Seminar: Probabilistic Foundations of Neural Networks


We meet on May 23, 12:15 in room B139 to distribute topics and determine dates.


The human brain is a complex network consisting of 10^11 neurons interconnected by 10^15 synapses. How does information disseminate between distant regions in the brain? How can the process of learning influence the brain's network structure? What are mechanisms for efficient memory formation and retrieval? Since these questions are so diverse, mathematical modeling of neural networks combines a variety of fundamental subfields of probability theory that otherwise would seem unrelated.

A substantial part of the seminar will be devoted to developing the mathematical foundations of classical models from statistical physics such as Gibssian systems, bootstrap percolation and random processes with reinforcement. In the final talks, we discuss more recent articles adapting these models to the special features that are characteristic for neural networks. The prerequisite for the seminar is an introductory course in probability theory.

Target audience. Master Mathematics, Master Financial and Insurance Mathematics, TMP.

Prerequisite. An introductory course in probability theory.

Preliminary plan of talks

Bootstrap percolation
[2, Sec. 1-3]
Bootstrap percolation with inhibition
Foundations of perfect simulation
Clan-of-Ancestors method
[5, Sec. 1-4]
Stochastic model for spiking neurons
[6, Sec. 1,2]
Phase transition in spin glasses
[7, Sec. 1,2]
Storage capacity of hopfield model
[8, Sec. 1-4]
Dynamics of stochastic approximation algorithms I
[8, Sec. 5-7]
Dynamics of stochastic approximation algorithms II
Strongly reinforced Polya process on networks


[1] Aizenman, M.; Lebowitz, J.L. Metastability effects in bootstrap percolation, Journal of Physics A: Mathematical and General 21 (1988), 3801--3813.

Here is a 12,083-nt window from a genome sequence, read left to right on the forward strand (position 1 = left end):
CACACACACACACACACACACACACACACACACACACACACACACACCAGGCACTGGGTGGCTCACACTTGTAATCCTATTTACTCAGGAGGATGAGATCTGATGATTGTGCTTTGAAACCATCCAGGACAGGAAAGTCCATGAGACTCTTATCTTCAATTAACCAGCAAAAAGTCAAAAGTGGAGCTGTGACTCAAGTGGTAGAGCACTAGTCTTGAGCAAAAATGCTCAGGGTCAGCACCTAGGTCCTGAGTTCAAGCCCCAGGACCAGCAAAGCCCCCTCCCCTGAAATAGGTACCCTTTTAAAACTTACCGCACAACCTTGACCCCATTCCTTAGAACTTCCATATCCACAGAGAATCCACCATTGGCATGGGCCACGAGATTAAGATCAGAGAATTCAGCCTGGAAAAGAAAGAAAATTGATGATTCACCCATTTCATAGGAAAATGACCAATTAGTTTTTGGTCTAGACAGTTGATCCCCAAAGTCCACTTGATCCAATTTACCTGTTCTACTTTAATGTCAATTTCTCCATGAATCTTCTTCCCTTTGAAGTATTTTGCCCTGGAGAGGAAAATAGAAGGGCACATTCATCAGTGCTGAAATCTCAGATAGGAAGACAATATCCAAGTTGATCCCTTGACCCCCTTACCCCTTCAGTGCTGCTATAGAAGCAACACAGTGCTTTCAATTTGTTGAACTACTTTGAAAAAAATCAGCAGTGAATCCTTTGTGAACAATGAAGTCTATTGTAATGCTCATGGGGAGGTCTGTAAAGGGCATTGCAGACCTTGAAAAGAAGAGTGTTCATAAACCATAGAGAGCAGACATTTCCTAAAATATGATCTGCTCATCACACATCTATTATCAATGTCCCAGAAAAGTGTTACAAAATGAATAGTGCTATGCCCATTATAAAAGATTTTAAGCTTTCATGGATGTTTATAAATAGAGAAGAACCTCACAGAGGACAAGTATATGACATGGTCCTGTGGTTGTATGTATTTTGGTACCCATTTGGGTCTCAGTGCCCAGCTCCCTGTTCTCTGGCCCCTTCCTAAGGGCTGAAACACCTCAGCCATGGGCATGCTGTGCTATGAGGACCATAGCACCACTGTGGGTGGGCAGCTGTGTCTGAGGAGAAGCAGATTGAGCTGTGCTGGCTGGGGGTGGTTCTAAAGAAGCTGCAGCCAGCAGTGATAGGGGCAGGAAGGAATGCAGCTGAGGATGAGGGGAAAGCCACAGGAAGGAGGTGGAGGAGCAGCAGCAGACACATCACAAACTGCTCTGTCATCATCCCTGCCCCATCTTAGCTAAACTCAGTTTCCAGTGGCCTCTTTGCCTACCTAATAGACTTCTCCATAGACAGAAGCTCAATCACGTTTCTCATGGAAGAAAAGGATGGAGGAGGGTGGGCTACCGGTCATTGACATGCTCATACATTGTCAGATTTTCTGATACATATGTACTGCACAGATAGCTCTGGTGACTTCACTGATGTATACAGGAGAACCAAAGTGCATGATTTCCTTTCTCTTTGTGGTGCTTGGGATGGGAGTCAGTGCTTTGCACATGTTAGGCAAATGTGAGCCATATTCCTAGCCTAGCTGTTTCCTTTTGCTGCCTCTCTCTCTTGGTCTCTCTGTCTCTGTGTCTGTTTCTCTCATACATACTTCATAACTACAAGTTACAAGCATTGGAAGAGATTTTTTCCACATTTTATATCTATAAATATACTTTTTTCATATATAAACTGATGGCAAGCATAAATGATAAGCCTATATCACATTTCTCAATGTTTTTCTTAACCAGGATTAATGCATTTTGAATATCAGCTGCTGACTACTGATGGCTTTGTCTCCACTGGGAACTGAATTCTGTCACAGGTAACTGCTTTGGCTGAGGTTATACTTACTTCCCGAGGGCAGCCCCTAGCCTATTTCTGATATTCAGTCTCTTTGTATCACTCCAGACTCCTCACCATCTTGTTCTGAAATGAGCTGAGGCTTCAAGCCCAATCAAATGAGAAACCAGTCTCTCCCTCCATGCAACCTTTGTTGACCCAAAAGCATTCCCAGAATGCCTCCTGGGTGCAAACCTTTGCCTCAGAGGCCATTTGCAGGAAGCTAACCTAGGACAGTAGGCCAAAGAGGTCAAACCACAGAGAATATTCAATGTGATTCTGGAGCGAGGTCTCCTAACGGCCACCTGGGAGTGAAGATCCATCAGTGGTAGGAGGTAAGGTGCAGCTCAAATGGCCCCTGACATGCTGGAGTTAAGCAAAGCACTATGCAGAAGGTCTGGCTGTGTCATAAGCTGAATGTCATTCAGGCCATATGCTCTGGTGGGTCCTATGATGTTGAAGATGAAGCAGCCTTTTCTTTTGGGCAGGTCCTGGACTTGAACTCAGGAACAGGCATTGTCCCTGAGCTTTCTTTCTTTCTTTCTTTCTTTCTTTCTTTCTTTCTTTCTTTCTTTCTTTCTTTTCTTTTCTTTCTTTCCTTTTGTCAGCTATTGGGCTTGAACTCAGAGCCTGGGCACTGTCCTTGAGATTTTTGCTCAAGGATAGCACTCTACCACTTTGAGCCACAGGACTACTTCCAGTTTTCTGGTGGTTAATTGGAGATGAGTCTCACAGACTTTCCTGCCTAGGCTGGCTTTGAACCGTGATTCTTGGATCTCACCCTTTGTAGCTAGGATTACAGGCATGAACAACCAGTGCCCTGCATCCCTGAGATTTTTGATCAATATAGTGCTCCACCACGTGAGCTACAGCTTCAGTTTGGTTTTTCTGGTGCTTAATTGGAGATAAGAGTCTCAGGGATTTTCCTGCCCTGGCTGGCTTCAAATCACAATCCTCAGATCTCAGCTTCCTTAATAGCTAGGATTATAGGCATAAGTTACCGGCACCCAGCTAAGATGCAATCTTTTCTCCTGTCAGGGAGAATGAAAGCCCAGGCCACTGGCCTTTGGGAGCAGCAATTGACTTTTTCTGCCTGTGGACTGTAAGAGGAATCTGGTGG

[2] Einarsson H., Mousset F., Lengler J., Panagiotou K., Steger A. Bootstrap percolation with inhibition. arXiv:1410.3291.

[3] Møller, J. A review of perfect simulation in stochastic geometry. In: Selected Proceedings of the Symposium on Inference for Stochastic Processes, IMS Lecture Notes Monogr. Ser. 37, 333--355

[4] Ferrari, P. A.; Fernández R.; Garcia, N. L. Perfect simulation for interacting point processes, loss networks and Ising models, Stochastic Processes and their Applications 102 (2002), 63--88.

[5] Galves, A.; Löcherbach, E. Infinite Systems of Interacting Chains with Memory of Variable Length -- A Stochastic Model for Biological Neural Nets, J Stat Phys 151 (2013) : 896--921.

[6] Bovier, A. A short course in mean field spin glasses. In: Spin Glasses: Statics and Dynamics. Progress in Probability, vol 62

[7] Bovier, A; Gayrard, V. Rigorous bounds on the storage capacity of the dilute Hopfield model. J Stat Phys 69 (1992) 69: 597--627.

[8] M. Benaïm. Dynamics of stochastic approximation algorithms. In: Seminaires de Probabilités XXXIII, volume 1709 of Lecture Notes in Mathematics, 1--68.

[9] van der Hofstad, R.,; Holmes M.; Kuznetsov, A.; Ruszel, W. Strongly reinforced Pólya urns with graph-based competition, Annals of Applied Probability 26 (2016): 2494--2539.